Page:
Enriching captivity conditions with natural elements does not prevent the loss of wild-like gut microbiota but shapes its compositional variation in two small mammals
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As continued growth in gut microbiota studies in captive and model animals elucidates the importance of their role in host biology, further pursuit of how to retain a wild-like microbial community is becoming increasingly important to obtain representative results from captive animals. In this study, we assessed how the gut microbiota of two wild-caught small mammals, namely Crocidura russula (Eulipotyphla, insectivore) and Apodemus sylvaticus (Rodentia, omnivore), changed when bringing them into captivity. We analyzed fecal samples of 15 A. sylvaticus and 21 C. russula, immediately after bringing them into captivity and 5 weeks later, spread over two housing treatments: a "natural" setup enriched with elements freshly collected from nature and a "laboratory" setup with sterile artificial elements. Through sequencing of the V3-V4 region of the 16S recombinant RNA gene, we found that the initial microbial diversity dropped during captivity in both species, regardless of treatment. Community composition underwent a change of similar magnitude in both species and under both treatments. However, we did observe that the temporal development of the gut microbiome took different trajectories (i.e., changed in different directions) under different treatments, particularly in C. russula, suggesting that C. russula may be more susceptible to environmental change. The results of this experiment do not support the use of microbially enriched environments to retain wild-like microbial diversities and compositions, yet show that specific housing conditions can significantly affect the drift of microbial communities under captivity.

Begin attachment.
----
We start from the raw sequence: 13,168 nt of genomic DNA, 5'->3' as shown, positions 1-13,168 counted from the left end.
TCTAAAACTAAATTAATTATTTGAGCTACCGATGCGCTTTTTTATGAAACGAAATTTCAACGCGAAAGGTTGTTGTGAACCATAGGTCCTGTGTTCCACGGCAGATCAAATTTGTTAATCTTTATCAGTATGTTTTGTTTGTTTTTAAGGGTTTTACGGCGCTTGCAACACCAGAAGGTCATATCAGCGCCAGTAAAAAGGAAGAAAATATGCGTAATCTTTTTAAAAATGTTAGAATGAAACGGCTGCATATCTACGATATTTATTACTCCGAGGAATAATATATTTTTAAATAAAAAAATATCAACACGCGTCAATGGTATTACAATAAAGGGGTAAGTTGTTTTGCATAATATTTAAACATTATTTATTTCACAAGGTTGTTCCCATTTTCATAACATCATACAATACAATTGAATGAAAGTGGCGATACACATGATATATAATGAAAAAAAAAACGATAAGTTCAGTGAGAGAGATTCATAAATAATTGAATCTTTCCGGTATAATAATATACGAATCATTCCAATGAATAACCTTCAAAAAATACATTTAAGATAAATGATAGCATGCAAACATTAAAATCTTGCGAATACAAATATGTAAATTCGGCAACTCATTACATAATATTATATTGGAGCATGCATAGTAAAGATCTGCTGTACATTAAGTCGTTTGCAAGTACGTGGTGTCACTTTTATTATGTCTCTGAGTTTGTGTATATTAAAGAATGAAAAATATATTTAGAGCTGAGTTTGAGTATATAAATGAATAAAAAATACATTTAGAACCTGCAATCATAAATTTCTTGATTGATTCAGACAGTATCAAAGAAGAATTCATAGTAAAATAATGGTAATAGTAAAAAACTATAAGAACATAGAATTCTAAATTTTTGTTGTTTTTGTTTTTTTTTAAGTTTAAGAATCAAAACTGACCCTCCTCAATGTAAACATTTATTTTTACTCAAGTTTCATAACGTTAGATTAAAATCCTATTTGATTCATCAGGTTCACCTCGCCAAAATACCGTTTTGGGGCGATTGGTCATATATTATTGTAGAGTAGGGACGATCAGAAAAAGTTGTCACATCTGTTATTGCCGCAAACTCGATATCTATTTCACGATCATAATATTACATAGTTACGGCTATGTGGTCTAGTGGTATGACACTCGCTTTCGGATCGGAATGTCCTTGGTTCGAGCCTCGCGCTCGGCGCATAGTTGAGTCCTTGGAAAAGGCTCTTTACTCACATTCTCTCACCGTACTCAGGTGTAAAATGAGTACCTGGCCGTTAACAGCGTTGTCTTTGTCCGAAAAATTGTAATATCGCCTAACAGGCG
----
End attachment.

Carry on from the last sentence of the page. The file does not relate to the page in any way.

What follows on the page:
|Number of pages||19|
|Publication status||Published - 2022|
- 16S, captivity, diversity loss, gut-microbiome, host-associated microbiota, non-model organism, HOUSE-DUST, HOST, DIVERSITY, COMMUNITY, EXPOSURE, INCREASES, DEFENSE, DISEASE, SOIL
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